Lightly child, lightly.

raven-shoulder

I sat down with myself and let myself feel. I let myself open to the bodily sensations of feeling under qualified, poorly prepared…There was no need to follow a story about the feelings that were there; what I needed was simply to let myself feel them, beyond their names, down into the visceral connection – feel them while not losing touch with the larger spaciousness that I also knew to be there. The error I had initially made – one that is all too easy to make – was attempting to control the impact of my uncomfortable thoughts through bypassing them and replacing them with a feeling of spaciousness and calm. I know it doesn’t work that way; I know that both realities need to be embraced, but sometimes I forget. The only way through is to accept the gift of the moment, however it shows up. If what shows up is inadequacy, or illegitimacy, let it be so. This too. These moments were offering me the opportunity to accept my vulnerability and fragility.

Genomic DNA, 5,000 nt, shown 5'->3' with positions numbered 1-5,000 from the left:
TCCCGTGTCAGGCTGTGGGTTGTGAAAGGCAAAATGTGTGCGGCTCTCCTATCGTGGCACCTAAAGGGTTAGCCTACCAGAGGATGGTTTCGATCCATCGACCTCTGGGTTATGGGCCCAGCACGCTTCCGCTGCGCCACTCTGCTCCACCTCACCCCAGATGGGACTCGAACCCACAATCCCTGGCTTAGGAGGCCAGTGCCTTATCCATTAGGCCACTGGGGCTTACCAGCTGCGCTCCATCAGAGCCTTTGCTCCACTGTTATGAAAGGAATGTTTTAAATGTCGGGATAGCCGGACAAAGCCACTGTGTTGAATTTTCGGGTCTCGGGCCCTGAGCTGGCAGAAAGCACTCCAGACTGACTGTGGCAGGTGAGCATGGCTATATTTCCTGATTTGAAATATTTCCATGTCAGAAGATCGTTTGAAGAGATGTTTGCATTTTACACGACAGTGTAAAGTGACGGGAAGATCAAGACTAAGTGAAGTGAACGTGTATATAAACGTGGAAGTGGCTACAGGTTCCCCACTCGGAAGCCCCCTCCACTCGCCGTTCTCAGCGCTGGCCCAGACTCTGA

It’s this simple: I am not required to hold it together all the time. 

~ Roger Housden, Dropping the Struggle: Seven Ways to Love the Life You Have 


Notes:

  • Photo: via Your Eyes Blaze Out. In Greek mythology, ravens are associated with Apollo, the god of prophecy. They are said to be a symbol of good luck, and were the god’s messengers in the mortal world. (wiki) (I think it is a Raven!)
  • Prior “Lightly child, lightly” Posts? Connect here.
  • Post Title & Inspiration: Aldous Huxley: “It’s dark because you are trying too hard. Lightly child, lightly. Learn to do everything lightly. Yes, feel lightly even though you’re feeling deeply. Just lightly let things happen and lightly cope with them.”

Well wadded with stupidity

gif-walk-walking-road

Until that moment of exchange…I had neglected to see the life that was all around me. I was a perfect candidate for the wisdom in those great lines of Middlemarch:

If we had a keen vision and feeling for all ordinary human life, it would be like hearing the grass grow and the squirrel’s heart beat, and we should die of that roar that lies on the other side of silence. As it is, the quickest of us walk about well wadded with stupidity. 

Well wadded with stupidity.

~ Roger Housden, Saved by Beauty: Adventures of an American Romantic in Iran.


Credit: Photo – Mennyfox55

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